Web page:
It is immediately apparent that CEQ not only had the authority to waive its own regulations for Detroit, but also to interpret the provisions of NEPA to accommodate emergency circumstances. There is no suggestion that Detroit misrepresented the gravity of the situation. Plaintiffs have intimated that CEQ permitted the emergency procedures solely because the site needed to be cleared by May 1, 1981 and the elderly relocated before winter. Although these are some of the reasons articulated in CEQ's letter of concurrence (Sheldon Affidavit, Attachment 17), there were other factors involved that were presented by Detroit. These included unemployment, crime, a decreasing tax base, and a decrease in bond rating to below investment grade. The necessity of federal funds to complete the CIP project has never been questioned and it was the need to have a commitment from HUD, and not the relocation *1387 of persons before the onset of winter, that prompted the request.[5]

Detroit, therefore, was properly permitted to make alternate arrangements for environmental review outside the normal NEPA procedures. Since Detroit complied with CEQ regulations and made the alternate arrangements, its NEPA responsibilities and, derivatively, HUD's NEPA responsibilities were fulfilled. As I previously noted, HUD regulations do not normally permit the release of Title I funds until the completion of a final EIS. However, HUD has the authority to permit exceptions to its regulations. The release of the Section 108 loan guarantee thus was proper before the preparation of a final EIS in this instance.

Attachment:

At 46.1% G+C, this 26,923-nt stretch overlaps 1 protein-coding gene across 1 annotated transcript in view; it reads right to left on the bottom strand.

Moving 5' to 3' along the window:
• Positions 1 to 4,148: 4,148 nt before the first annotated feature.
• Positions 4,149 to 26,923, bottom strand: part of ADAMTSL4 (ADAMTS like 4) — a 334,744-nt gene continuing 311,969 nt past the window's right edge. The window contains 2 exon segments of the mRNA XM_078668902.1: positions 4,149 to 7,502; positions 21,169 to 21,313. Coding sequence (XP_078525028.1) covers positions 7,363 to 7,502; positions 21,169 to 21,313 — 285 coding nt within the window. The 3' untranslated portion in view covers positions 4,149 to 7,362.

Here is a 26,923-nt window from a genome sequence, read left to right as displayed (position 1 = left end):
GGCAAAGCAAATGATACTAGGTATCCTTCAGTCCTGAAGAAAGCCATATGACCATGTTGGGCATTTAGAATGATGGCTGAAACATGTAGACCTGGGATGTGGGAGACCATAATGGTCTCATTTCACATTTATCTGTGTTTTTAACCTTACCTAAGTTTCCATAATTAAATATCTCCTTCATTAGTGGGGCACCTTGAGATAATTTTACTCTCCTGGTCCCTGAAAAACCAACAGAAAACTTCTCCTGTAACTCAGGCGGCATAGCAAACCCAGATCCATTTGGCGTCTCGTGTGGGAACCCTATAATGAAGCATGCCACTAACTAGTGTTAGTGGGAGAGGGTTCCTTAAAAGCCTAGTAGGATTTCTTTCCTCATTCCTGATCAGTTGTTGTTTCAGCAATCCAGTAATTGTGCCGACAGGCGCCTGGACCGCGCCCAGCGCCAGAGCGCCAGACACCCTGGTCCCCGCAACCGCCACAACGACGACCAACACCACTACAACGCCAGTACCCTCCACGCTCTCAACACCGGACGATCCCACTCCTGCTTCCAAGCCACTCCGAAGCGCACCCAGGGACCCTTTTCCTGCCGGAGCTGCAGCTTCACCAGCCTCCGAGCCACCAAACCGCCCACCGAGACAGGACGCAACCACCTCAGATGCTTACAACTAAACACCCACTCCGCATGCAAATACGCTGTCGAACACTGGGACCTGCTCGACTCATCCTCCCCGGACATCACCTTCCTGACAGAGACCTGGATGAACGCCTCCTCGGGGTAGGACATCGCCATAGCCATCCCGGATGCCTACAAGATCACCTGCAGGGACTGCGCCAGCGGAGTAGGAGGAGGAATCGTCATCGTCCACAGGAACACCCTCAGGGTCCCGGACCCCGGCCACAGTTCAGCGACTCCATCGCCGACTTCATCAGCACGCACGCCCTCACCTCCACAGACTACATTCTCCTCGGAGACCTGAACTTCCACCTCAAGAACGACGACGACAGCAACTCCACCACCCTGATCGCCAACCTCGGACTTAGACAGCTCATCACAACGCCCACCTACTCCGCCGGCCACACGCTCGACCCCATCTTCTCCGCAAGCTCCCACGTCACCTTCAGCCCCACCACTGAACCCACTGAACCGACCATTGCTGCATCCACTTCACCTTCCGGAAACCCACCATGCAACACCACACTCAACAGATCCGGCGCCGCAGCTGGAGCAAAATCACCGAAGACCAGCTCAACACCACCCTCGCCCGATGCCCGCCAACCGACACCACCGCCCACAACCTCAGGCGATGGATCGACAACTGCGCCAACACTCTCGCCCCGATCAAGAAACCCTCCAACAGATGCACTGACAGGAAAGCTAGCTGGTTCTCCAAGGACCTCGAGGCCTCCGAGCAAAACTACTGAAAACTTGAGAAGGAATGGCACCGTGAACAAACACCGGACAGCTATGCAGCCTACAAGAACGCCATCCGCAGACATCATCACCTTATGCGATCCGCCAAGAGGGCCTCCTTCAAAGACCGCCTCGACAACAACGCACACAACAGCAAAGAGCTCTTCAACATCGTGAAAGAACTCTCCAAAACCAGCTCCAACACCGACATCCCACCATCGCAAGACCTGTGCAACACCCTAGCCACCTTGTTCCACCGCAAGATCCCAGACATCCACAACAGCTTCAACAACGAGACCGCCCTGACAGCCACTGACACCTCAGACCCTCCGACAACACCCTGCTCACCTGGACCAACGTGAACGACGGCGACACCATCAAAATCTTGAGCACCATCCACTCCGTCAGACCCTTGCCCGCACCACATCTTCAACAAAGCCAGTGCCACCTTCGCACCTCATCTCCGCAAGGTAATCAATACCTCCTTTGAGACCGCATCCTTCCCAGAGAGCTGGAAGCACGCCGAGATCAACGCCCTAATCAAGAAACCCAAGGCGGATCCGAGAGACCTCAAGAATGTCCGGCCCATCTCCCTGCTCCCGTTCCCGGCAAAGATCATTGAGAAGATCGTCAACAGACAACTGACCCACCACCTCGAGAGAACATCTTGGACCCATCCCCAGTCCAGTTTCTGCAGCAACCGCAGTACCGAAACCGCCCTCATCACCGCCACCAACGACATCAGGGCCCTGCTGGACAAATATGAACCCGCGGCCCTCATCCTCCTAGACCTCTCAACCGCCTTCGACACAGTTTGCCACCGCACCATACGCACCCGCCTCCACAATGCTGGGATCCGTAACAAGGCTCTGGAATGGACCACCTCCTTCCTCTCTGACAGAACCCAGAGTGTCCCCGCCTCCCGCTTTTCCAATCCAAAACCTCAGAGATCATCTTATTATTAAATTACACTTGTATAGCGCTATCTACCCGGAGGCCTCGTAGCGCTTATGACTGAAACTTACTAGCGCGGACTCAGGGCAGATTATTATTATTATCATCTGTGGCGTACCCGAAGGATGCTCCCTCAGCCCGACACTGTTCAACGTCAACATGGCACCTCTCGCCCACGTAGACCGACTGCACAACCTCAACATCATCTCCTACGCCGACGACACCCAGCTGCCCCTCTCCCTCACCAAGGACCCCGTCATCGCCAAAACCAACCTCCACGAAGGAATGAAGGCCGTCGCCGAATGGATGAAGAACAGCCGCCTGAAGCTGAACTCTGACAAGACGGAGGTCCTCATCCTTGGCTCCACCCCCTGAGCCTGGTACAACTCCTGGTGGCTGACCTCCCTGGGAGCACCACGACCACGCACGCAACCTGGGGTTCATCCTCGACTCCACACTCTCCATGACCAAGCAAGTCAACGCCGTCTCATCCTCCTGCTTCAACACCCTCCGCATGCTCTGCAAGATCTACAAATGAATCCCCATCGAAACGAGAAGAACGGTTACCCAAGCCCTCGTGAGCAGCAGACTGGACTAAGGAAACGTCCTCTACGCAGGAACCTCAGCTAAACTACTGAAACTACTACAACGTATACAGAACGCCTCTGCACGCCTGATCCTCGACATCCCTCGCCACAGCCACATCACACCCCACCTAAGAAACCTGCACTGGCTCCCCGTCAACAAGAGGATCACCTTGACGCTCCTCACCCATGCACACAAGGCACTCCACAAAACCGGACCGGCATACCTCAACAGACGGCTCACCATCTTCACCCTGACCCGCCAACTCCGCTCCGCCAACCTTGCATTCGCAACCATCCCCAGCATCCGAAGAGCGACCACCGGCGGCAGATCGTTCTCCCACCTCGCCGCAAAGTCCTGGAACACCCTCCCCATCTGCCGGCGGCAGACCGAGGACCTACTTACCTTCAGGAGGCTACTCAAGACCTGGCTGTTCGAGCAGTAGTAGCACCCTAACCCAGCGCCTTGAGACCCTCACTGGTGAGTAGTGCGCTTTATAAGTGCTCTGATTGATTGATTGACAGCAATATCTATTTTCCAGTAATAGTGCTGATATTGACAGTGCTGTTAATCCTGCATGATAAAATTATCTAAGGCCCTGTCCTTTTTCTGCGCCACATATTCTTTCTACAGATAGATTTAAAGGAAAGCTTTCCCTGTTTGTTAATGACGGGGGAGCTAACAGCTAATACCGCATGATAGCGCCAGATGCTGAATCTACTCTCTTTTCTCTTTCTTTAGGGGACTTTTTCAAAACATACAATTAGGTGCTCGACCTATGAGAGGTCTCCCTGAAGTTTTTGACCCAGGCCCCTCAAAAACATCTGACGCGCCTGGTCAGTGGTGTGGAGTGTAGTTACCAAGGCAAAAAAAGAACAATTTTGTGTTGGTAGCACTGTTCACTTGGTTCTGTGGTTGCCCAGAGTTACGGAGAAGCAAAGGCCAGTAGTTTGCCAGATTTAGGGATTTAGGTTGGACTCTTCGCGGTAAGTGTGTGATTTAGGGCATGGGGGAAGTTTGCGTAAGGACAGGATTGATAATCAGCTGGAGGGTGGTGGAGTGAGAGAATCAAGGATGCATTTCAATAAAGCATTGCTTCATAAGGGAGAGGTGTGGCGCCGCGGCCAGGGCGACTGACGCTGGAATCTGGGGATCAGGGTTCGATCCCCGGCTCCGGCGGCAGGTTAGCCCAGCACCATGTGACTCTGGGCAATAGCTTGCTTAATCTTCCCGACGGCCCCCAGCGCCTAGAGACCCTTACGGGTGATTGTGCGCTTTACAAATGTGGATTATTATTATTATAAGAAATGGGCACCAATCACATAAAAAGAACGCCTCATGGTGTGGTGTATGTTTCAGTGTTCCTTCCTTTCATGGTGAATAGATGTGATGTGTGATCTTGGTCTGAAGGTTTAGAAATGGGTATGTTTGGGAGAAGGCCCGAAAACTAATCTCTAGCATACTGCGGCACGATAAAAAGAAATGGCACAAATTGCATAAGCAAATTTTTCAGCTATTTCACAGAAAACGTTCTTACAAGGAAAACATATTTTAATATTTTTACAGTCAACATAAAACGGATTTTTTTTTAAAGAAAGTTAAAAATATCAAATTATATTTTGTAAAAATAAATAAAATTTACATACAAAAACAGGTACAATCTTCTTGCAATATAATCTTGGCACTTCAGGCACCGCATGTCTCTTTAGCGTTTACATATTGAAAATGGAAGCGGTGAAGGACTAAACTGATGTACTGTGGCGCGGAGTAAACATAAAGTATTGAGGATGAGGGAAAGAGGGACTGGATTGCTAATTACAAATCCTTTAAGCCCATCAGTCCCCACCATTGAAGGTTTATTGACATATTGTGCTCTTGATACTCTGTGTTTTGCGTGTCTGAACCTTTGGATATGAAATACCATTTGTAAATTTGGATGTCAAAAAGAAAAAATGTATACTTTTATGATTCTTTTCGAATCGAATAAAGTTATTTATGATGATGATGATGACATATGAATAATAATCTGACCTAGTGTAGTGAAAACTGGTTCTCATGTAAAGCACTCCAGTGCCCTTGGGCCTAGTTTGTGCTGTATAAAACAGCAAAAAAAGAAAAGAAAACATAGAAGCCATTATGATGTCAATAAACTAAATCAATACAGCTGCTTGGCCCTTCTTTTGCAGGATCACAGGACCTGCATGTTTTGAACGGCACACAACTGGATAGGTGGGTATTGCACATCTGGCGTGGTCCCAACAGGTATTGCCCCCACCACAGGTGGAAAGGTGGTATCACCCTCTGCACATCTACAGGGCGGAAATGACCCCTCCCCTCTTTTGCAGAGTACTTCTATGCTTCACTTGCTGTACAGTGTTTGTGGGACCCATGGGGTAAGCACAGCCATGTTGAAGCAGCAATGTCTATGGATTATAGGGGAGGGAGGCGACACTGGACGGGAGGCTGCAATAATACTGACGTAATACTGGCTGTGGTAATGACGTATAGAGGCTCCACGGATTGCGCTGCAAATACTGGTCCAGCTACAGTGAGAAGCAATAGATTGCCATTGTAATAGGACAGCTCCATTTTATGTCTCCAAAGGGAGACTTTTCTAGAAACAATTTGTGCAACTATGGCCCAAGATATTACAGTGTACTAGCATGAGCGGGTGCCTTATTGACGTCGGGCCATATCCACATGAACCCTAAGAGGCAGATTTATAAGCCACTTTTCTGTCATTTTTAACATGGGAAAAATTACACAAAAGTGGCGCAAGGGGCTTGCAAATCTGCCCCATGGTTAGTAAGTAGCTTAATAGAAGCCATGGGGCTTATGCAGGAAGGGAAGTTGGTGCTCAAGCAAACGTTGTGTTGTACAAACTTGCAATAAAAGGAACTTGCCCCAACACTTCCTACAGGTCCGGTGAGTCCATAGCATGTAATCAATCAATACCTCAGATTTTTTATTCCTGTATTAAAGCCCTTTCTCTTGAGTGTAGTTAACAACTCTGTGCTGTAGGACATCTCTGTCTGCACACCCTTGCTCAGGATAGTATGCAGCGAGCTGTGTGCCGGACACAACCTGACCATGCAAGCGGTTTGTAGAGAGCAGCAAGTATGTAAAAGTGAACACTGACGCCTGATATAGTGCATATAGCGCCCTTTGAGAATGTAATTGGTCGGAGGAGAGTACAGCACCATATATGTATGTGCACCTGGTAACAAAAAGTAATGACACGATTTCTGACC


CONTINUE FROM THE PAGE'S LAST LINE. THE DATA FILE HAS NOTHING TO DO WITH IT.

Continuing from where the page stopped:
Plaintiffs also claim that the UDAG funds, for which Hamtramck applied, were improperly approved and released. This is simply not the case. Hamtramck submitted a UDAG application pursuant to 42 U.S.C. § 5318 on November 29, 1980. This application was for federal funds to assist in the development of the portion of the CIP that would be located in Hamtramck. (Defendants' Exhibits 1-4). Conditional approval was made on February 12, 1981, for $30 million. However, Hamtramck has not applied for the release of this money. Until it does so, it need not make the certification of compliance with the environmental review procedures to HUD. Since the environmental review was undertaken jointly by Detroit and Hamtramck, and a final EIS was issued on December 22, 1980, I see no evidence that the certification cannot be made at this time. Similarly, I find that Hamtramck has completed its environmental review responsibilities for the CIP in that portion of the UDAG application submitted to HUD in February of this year. (Plaintiffs' Exhibit 12). I do not have sufficient evidence before me to determine that the remainder of the project for which funding was requested has been environmentally reviewed. This issue is not before me and I decline to render a determination of it on these facts.